Mitch McConnell Admits He’s Against High Voter Turnout Because He Suspects People Will Vote for Democrats

He openly mocked the idea of an Election Day holiday on the Senate floor and called it a “power grab” by Democrats.

Republicans have long had an election problem. The more people vote, the worse they tend to get beaten. So the solution, since at least the 1970s, has been pretty cut and dry: Figure out who’s likely to vote against them, and prevent them from voting. It may be a more circuitous approach than falsifying votes or straight up hacking an election, but it gives them an air of democratic legitimacy, even though they’re actively fighting against the foundations of democracy.

This covers a host of what seem like common-sense voting policies: online or automatic registration, early voting, same-day registration, you name it. These are measures that would mostly make it easier for poor, young, and minority people to cast ballots, and the GOP is consistently opposed to them. As far as Republicans are concerned, the narrower the window for both registration and voting, the better.

Now, you could say that’s an unfair characterization and that Republicans are just more concerned about election security. But it’s the Republicans themselves who keep admitting to this, declaring that unnecessarily strict voter-ID laws will help them win elections.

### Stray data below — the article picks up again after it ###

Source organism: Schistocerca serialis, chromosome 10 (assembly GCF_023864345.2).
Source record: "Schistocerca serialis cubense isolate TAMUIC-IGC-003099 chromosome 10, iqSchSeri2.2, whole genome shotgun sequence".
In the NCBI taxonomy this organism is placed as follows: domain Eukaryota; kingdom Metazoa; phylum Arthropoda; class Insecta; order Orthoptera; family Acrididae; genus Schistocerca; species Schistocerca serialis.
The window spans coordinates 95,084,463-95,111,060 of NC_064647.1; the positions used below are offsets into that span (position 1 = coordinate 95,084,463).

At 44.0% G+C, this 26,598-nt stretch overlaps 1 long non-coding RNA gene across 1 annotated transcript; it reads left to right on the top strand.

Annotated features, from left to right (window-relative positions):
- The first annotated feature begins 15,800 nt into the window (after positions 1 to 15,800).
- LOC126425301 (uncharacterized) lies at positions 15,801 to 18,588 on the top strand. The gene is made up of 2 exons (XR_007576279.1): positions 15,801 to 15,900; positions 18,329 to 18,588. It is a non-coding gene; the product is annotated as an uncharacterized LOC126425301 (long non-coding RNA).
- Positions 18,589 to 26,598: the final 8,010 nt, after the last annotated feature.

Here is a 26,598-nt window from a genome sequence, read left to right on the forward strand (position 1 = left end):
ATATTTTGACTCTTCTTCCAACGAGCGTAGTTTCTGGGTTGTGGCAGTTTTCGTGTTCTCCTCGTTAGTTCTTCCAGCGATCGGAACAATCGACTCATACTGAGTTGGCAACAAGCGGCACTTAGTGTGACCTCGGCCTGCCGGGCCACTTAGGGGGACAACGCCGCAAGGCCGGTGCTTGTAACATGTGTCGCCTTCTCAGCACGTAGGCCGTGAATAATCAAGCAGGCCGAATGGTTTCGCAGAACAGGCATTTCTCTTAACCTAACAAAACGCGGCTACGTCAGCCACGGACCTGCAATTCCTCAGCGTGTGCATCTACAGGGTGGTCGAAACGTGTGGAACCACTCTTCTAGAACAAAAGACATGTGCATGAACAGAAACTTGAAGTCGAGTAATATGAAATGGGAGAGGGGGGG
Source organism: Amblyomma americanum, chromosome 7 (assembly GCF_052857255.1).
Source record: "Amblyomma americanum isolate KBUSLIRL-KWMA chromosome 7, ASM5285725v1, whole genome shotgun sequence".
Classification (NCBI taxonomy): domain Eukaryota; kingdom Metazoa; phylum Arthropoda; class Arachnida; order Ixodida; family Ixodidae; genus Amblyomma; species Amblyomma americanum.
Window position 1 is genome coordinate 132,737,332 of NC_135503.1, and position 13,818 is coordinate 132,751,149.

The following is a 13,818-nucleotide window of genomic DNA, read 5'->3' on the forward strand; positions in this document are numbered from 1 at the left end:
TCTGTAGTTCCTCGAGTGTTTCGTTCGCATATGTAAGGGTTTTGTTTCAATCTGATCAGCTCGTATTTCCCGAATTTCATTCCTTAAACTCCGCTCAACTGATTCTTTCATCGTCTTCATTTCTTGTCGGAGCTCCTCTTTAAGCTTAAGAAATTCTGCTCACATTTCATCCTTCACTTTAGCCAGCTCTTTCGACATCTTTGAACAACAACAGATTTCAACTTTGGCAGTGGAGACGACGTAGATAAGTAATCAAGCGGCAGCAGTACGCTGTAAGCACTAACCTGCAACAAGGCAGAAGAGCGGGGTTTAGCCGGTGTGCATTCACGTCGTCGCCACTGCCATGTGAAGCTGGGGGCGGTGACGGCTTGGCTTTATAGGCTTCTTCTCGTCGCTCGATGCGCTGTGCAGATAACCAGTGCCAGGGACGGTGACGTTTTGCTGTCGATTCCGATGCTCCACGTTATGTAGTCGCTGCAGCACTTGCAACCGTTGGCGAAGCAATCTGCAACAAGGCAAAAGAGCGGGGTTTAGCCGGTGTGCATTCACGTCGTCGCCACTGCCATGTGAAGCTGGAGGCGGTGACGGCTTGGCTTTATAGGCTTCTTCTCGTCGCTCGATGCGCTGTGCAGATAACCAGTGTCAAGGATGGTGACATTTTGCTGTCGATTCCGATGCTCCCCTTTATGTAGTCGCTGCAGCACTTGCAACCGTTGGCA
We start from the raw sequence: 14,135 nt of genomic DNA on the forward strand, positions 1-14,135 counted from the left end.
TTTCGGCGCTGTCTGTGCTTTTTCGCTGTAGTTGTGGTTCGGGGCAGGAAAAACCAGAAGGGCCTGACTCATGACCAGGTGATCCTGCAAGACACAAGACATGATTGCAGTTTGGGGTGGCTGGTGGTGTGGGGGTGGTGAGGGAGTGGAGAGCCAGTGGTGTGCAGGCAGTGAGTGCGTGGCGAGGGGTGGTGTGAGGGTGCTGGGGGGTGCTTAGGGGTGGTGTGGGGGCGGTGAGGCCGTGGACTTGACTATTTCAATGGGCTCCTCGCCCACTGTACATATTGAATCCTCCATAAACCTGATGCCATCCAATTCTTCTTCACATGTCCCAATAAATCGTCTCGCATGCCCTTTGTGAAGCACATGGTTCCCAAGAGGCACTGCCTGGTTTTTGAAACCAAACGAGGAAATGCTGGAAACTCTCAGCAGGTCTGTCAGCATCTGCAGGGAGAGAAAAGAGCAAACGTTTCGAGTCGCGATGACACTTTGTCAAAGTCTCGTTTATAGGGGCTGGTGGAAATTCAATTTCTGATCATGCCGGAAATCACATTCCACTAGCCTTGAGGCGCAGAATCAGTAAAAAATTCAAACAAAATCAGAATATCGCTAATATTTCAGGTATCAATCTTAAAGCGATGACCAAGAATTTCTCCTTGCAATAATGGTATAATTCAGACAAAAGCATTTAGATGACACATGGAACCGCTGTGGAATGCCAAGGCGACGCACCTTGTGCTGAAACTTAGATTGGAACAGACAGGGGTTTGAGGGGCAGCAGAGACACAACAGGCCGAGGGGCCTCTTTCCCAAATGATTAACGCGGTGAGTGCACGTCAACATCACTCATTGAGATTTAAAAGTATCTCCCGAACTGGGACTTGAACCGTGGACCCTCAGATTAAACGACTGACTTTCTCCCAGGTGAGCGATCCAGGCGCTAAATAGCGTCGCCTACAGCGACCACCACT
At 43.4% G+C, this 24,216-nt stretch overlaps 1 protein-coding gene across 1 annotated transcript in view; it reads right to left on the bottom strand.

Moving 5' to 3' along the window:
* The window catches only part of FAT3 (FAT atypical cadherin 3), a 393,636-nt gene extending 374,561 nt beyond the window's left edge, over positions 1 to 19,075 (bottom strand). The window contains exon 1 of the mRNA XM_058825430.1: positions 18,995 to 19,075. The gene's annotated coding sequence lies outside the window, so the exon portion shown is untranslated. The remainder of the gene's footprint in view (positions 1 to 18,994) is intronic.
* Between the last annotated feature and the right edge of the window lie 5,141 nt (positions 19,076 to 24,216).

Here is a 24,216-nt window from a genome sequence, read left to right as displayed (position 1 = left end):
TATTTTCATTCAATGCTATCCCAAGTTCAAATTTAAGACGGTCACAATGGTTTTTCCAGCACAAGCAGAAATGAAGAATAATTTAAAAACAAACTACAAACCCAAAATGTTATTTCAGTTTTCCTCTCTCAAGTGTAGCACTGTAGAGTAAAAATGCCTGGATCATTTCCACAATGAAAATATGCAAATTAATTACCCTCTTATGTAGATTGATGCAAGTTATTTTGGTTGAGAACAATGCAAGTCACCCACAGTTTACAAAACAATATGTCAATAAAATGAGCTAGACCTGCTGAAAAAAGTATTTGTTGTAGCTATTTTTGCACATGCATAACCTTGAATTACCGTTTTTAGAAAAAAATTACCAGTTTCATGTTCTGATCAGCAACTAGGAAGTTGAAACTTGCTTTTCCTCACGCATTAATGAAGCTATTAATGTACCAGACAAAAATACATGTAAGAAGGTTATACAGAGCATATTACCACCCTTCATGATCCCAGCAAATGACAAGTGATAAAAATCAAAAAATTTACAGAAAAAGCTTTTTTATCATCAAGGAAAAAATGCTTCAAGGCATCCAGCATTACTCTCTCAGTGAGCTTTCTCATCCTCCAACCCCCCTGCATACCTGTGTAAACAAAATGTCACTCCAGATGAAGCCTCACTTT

On Wednesday, Mitch McConnell once again articulated his commitment to limiting voter turnout, but this time he didn’t try to hide behind “security concerns.” He took to the Senate floor to voice his opposition to a proposal that Election Day be made a federal holiday. It’s a move that would go a long way to improving voter turnout and drastically cutting down wait times. Or, as McConnell sees it, it’s a “power grab” by Democrats.

Video of the comments is no better. He mocks the suggestion that federal employees be granted time off to volunteer at polling places because, in his words, they’re likely to support Democrats. McConnell doesn’t even bother to come up with a half-assed excuse—instead he exposes his blanket contempt for government workers because, he suspects, they vote for Democrats, and for that reason alone, it shouldn’t be easier for them to cast a vote.

This has absolutely nothing to do with voter fraud, the mythical excuse Republicans keep giving for ever stricter and more draconian voting rules. McConnell isn’t saying here that making Election Day a federal holiday would compromise election integrity or that federal employees shouldn’t volunteer at polling places because they would intimidate people. He’s saying, openly and mockingly, that these are bad things because they could benefit Democrats.

What McConnell calls a “power grab” is common practice in most functioning democracies. But building and maintaining a functioning democracy has never been his priority.

Reported GQ